Skeptics continue to point fingers at inadequate EHR software. One notable physician practice startup recently decided to write its own EHR instead.
"With our system, I can drill down and see if one doc is doing better than the other," says Rushika Fernandopulle, MD, CEO of Iora Health, a Cambridge, Mass.–based primary care practice that manages 7,000 patients in six locations around the United States. The same is true for patients, he says. For instance, Iora's EHR software can also quickly identify patients whose hypertension is under control. Clinical averages are around the 50% mark in the United States, while good practices achieve 60% or 70%, he says. At Iora Health, 90% control is achievable.
The net result at Iora Health's clinics, within a one-year time frame: "We've seen [a] 50% drop in emergency room visits, 40% drop in hospitalization, 25% drop in specialty visits," and a 10% total drop in healthcare spending, Fernandopulle says.
"The big caveat is very few if any of the EHRs out there in the market do any of what I just talked about because they're so focused on this coding and billing stuff," Fernandopulle says. "We've had to build our own, which does things from a completely different point of view."
Iora Health's experience highlights the fact that the definition of ROI is different for fee-for-service systems than for value-based healthcare. In fee-for-service, an EHR that bills most effectively is the one with the greatest ROI, while just the opposite can be true in accountable care.
In Iora Health's business model, insurers such as the Culinary Health Fund of Las Vegas pay a flat per-member, per-month fee to Iora Health. "We don't have to ever submit a claim or a bill," Fernandopulle says. The payer power of the Health Fund is such that Las Vegas hospitals are compelled to report hospitalizations of Iora Health patients to the clinic, thus helping engage primary care physicians in controlling hospitalization costs and reducing readmissions.
Fernandopulle's belief that the better ROI lies in discarding existing EHR software entirely is definitely a minority opinion. The vast majority of healthcare leaders continue to emphasize the greater importance of process redesign.
"We often talk about how important it is to redesign workflows and improve your processes before you automate them," says Gary S. Kaplan, MD, chairman and CEO of Virginia Mason Medical Center, a Seattle-based integrated health system with 2012 net patient service revenue of $875 million, a 336-bed acute care hospital, a multispecialty group practice of more than 450 employed physicians, and a network of regional clinics. "In fact, we jokingly say that if you don't do that, you're really just moving garbage at the speed of light, and you're magnifying inefficiency and accelerating it in some respects."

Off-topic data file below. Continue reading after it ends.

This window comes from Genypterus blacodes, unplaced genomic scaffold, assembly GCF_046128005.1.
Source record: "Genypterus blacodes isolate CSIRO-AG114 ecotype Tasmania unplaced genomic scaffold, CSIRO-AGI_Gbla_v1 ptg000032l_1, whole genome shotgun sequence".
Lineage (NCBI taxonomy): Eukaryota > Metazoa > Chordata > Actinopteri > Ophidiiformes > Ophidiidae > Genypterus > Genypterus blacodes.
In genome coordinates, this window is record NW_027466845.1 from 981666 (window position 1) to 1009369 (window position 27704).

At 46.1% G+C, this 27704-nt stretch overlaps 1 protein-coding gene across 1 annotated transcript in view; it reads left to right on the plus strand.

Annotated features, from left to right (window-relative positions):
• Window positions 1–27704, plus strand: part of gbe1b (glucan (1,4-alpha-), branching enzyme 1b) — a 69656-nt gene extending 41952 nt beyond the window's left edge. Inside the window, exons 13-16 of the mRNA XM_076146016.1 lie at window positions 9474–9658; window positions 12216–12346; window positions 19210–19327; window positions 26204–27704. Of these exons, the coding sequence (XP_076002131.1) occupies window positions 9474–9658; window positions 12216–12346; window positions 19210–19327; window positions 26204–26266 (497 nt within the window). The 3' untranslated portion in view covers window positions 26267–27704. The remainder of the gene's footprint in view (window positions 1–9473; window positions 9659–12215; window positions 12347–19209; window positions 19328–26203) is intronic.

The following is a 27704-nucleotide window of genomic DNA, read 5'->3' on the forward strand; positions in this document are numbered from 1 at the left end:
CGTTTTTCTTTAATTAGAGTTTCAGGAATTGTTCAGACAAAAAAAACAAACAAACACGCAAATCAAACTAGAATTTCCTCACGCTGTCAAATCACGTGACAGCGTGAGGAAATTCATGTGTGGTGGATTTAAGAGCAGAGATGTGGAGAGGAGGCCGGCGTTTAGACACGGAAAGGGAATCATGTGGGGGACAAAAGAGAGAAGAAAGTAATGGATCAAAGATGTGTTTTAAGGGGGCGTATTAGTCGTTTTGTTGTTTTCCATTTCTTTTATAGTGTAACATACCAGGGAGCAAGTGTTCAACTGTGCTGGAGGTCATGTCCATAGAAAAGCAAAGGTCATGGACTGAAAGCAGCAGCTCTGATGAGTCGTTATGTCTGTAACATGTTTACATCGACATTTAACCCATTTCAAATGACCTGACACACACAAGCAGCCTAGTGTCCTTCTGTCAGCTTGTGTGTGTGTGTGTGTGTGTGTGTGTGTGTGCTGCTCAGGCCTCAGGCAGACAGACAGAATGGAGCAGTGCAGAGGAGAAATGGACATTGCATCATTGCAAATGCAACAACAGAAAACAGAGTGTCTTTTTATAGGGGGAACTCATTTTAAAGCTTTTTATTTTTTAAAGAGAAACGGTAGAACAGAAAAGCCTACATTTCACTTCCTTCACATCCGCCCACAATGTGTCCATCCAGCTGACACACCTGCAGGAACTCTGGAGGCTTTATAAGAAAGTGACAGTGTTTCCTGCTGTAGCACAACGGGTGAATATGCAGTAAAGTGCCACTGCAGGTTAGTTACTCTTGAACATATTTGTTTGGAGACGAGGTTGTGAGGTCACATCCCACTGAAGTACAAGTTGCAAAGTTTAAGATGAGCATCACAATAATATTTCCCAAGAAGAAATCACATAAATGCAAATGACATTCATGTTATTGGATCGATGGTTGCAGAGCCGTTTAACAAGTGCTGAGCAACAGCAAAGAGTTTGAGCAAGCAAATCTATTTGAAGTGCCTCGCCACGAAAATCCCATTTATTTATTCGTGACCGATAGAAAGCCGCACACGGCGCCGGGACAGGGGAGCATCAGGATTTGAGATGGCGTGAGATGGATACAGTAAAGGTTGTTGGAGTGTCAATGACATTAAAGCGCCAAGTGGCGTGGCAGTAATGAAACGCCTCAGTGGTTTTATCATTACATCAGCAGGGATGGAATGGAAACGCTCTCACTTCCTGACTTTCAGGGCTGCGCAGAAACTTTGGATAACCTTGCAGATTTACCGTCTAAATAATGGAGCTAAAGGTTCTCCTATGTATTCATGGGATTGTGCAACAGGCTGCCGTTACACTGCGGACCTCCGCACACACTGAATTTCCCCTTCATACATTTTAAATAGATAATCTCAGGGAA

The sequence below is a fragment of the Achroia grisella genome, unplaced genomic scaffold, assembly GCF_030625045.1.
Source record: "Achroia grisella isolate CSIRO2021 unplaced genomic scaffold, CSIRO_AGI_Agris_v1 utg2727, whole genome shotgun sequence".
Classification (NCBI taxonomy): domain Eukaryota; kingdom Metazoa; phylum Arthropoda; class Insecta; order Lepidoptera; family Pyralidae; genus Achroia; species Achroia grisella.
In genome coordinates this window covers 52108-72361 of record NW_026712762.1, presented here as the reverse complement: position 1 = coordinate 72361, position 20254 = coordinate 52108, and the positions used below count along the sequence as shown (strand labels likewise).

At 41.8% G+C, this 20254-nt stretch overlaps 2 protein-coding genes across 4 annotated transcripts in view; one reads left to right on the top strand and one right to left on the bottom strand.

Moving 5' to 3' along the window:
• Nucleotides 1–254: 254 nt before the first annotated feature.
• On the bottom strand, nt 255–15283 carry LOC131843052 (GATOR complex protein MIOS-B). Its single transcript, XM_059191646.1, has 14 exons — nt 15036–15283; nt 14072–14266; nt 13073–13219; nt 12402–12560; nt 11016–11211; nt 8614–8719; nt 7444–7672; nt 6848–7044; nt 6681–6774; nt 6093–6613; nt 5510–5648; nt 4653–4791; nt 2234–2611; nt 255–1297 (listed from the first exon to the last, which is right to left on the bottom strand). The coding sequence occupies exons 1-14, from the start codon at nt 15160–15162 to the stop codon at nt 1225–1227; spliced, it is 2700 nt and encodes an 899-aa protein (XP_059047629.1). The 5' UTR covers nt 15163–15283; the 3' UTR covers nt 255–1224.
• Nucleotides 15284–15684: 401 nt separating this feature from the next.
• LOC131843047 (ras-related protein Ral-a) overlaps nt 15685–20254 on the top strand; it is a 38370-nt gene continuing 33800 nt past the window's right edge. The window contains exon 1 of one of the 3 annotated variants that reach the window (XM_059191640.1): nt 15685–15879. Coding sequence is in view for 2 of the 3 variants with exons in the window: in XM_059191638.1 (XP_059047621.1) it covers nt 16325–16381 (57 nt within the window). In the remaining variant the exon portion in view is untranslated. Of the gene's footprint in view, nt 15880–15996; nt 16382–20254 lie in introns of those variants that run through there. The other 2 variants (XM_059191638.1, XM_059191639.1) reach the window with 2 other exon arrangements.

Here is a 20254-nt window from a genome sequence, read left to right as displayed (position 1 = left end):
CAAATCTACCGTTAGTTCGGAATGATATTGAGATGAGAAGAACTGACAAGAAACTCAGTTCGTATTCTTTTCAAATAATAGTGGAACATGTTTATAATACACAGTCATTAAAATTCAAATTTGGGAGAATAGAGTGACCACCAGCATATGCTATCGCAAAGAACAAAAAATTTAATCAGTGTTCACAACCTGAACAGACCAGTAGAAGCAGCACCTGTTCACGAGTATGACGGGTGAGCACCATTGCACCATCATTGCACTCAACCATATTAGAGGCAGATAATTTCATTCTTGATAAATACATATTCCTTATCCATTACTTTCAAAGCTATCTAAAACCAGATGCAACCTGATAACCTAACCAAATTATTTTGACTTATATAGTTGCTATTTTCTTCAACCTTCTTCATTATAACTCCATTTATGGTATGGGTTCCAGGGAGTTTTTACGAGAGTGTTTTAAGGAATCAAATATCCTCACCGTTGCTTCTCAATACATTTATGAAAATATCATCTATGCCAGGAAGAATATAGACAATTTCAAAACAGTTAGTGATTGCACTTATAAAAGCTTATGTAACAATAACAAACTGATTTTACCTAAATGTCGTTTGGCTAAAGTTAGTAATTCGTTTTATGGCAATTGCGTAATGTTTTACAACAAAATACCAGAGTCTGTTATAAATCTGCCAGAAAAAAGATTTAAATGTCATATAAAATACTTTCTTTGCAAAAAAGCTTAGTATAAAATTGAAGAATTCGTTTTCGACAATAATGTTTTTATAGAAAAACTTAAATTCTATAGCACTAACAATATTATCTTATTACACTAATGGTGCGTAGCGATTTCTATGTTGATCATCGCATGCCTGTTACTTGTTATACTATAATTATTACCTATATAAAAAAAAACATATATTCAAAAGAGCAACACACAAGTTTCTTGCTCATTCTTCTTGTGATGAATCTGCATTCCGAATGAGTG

At Virginia Mason, though, a thorough evaluation of the ROI of EHR technology is simply not a priority, Kaplan says. "We view our investment in the technology as really a cost of doing business," he says.
"In general, we don't use ROI for a lot of our capital expenditures," adds Suzanne Anderson, executive vice president, chief information officer, and chief financial officer at Virginia Mason.
"We have a much larger capital appetite than we can afford, as most healthcare providers do, and so being good stewards of our resources, we need to really evaluate what it's going to do for our business in general, and not just what the economic return is," Anderson says.
And yet Kaplan regards the Virginia Mason Production System, in conjunction with Cerner EHR software, as contributing to higher-quality care that is both safer and more efficient, such as providing timely diagnosis of a curable colon cancer. A key enabler is Cerner's health maintenance module, the EHR screen that greets primary care physicians and call center operators.
"They can actually use that technology to help ensure that our patients have appropriate previsit testing, are up to date, and compliant with all of the recommended screening guidelines," Kaplan says. "We think of this entire wired system as a way of facilitating integrative, coordinated, seamless, appropriate care."
"One of the things that we say here is that our IT projects are really only 20% technical, and the other 80% is adaptive change and integrating the operational systems with the technology," Anderson says. "We spend much more time on that operational technology integration, so that when we go live, it's just a seamless part of our system."
An example occurred when Virginia Mason implemented bar code medication administration. Up to 18 months of preparation ensured that nearly all medications could be scanned by bar code readers that compared the codes to previously entered physician orders stored in the EHR, she says.